Toshiba Corp and other Japanese semiconductor makers may lose money for a second straight year because they have been slower to cut costs and move to more-profitable chips than competitors, analysts and investors said. \nToshiba, the world's second-largest chipmaker, and its four largest domestic rivals -- NEC Corp, Hitachi Ltd, Mitsubishi Electric Corp and Fujitsu Ltd -- last week reported a combined loss of ?1.5 trillion (US$11.7 billion) for the fiscal year ended March 31. Chipmaking accounted for much of the losses. \nThe companies are trying to recover from the industry's worst slump by spending billions of dollars to reduce staff and reorganize businesses. They have been tardy in making such moves, as well as in moving away from commodity-type chips to ones with higher profit potential such as those used in video-game consoles and digital cameras, analysts said. \n"Japanese chipmakers need a complete change in management to achieve real restructuring," said Fumiaki Sato, a Deutsche Securities analyst. "The current managers are afraid to cut jobs and make drastic changes to their organizations." \nIndustrywide chip sales tumbled to their lowest level on record last year as sales of personal computers and mobile phones slumped, causing makers of those products to curb chip orders. \nWhile companies such as South Korea's Samsung Electronics Co and Germany's Infineon Technologies AG are faring better, Japanese companies are struggling to survive. \nToshiba said last week its chip unit posted a ?120 billion loss for the year ended March 31 -- almost half the company's record full-year loss of ?254 billion. NEC's chip unit had a loss of ?100 billion. Hitachi said its chip business had lost ?133 billion. \nFujitsu, Hitachi and Mitsubishi Electric say they expect smaller losses this year, while Toshiba and NEC predict their chip businesses will return to profit. That may be wishful thinking, an investor said. \n"Restructuring such as job cuts will help, but we cannot be optimistic" about the chipmakers' prospects, said Yoshiya Morimoto, who helps manage equities for Japan Investment Trust Management Co. "Total demand for chips depends on consumer spending, which is not growing significantly, especially in the US." \nWhen the recovery does come, Japanese chipmakers may not benefit as much as competitors from a recovery, analyst Sato said. \n"They haven't clarified which businesses they will focus on and how they will increase profits," he said. \nThe Japanese companies are paying for their headlong rush into commodity-like memory chips, whose prices have plunged amid a supply glut. Now they are phasing out of memory chips to focus on so-called system chips, specialized devices used in video-game consoles and other appliances. Demand for such "designer" chips is relatively stable and easier to predict. \nStill, as more companies jump into specialized chips, profit margins in those businesses may narrow. "System chips will not produce enough profit because the big chipmakers are all opting for a similar direction, making competition fiercer," said Akira Minamikawa, an analyst at WestLB Securities Pacific Ltd. \nJapan's chipmakers also lag behind rivals such as Intel Corp, the world's biggest chipmaker, in gearing up production of the specialized chips. \n"To get profit from system chips the way Intel and Texas Instruments Inc does, Japanese chipmakers must make chips for products that will sell millions of units," said Satoru Oyama, a Lehman Brothers analyst. \nChipmakers outside of Japan already are starting to get more orders. Samsung, the world's largest computer-memory-chip maker, last month reported record first-quarter profit on brisk demand for dynamic random-access memory chips and mobile phones.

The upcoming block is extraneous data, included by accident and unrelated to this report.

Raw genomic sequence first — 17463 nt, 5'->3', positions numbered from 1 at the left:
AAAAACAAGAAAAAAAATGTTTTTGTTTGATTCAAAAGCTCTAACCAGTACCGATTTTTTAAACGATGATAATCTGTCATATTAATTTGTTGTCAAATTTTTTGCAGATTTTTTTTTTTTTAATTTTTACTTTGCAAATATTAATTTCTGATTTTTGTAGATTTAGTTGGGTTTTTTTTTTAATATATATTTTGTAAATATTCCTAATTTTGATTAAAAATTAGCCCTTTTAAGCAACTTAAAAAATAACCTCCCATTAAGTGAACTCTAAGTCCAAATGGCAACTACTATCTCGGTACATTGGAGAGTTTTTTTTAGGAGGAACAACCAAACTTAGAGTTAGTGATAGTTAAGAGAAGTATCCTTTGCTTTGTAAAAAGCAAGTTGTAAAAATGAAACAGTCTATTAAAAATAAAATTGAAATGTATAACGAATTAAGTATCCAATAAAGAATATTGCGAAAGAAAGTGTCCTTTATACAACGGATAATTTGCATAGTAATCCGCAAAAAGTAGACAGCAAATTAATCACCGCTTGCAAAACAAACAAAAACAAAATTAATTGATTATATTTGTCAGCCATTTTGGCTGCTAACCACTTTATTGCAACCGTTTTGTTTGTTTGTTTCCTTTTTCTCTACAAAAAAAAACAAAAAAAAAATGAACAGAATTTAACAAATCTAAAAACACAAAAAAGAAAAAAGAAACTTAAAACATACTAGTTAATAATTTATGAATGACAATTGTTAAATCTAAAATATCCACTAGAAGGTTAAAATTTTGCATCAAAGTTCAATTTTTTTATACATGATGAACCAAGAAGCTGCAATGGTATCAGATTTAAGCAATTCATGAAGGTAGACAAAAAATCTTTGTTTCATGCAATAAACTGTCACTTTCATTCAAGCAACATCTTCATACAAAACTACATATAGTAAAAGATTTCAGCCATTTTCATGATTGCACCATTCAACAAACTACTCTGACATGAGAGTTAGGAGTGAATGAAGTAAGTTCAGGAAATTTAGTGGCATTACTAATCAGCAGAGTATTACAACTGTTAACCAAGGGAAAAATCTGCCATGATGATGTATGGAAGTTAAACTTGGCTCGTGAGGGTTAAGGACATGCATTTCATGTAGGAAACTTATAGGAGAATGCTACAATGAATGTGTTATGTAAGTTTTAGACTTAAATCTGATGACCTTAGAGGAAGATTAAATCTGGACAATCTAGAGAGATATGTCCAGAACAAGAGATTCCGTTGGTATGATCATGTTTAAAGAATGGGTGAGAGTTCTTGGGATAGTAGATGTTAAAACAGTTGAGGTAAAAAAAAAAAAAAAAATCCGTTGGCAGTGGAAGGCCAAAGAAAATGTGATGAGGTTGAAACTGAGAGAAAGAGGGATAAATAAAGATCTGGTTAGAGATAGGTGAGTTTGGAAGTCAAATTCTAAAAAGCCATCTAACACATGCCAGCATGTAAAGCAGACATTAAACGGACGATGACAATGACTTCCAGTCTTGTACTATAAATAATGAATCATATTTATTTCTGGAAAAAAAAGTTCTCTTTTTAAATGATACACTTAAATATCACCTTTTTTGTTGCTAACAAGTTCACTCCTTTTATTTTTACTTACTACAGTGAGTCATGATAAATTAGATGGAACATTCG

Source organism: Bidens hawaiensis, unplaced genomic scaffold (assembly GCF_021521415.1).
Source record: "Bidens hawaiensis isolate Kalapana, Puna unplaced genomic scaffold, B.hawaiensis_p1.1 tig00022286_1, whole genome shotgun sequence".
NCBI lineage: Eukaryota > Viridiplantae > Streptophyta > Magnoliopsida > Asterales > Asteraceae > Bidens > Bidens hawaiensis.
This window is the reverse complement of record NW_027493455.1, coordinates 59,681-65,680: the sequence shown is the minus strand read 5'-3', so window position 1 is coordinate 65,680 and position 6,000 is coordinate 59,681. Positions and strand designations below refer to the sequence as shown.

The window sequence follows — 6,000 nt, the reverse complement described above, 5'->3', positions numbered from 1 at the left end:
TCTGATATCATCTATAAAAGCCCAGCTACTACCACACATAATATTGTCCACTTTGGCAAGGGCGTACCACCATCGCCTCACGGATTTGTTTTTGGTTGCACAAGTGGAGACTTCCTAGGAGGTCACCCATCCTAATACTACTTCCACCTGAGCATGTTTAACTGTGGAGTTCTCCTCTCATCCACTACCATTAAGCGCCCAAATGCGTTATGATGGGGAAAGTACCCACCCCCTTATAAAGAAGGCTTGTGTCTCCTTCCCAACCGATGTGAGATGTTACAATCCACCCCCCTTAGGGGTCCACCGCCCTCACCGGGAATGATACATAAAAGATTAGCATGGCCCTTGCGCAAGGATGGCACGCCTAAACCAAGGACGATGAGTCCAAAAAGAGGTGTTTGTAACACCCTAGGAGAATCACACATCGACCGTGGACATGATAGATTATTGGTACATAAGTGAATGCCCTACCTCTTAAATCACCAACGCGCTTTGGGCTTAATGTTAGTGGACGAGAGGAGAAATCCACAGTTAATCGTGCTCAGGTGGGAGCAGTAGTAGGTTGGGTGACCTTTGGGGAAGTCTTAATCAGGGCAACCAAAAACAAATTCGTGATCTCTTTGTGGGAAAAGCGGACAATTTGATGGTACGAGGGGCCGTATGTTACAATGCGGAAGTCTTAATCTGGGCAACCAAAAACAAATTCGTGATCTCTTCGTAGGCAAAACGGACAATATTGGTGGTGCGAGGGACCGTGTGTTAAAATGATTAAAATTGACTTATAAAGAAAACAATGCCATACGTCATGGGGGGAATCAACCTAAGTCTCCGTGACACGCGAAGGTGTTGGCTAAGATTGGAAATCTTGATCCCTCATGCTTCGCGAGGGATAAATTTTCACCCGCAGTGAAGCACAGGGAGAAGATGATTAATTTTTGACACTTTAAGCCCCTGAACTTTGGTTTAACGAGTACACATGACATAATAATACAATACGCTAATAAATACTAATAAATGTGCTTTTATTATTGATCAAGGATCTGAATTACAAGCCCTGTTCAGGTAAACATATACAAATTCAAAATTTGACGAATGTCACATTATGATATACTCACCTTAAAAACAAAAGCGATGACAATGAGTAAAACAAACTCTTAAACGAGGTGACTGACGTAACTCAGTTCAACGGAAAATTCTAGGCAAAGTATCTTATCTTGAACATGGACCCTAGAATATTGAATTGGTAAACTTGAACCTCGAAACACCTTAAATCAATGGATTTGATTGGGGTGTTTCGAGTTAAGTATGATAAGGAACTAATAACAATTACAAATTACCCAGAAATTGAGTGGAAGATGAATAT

Polytronics Technology Corp (聚鼎科技) yesterday announced that it is buying Henkel AG’s thermal clad dielectric material (TCLAD) business division for US$26 million as the Taiwanese firm aims to improve its technology, product portfolio and revenue performance. Polytronics, headquartered in the Hsinchu Science Park (新竹科學園區), is a supplier of protection components and heat dissipation materials. The firm entered the metallic heat-dissipation substrate market in 2007 and developed a unique solventless production process. Its board of directors approved signing an agreement with Henkel to acquire the German chemical firm’s TCLAD division in the US. The purchase includes all assets and business interests, including equipment,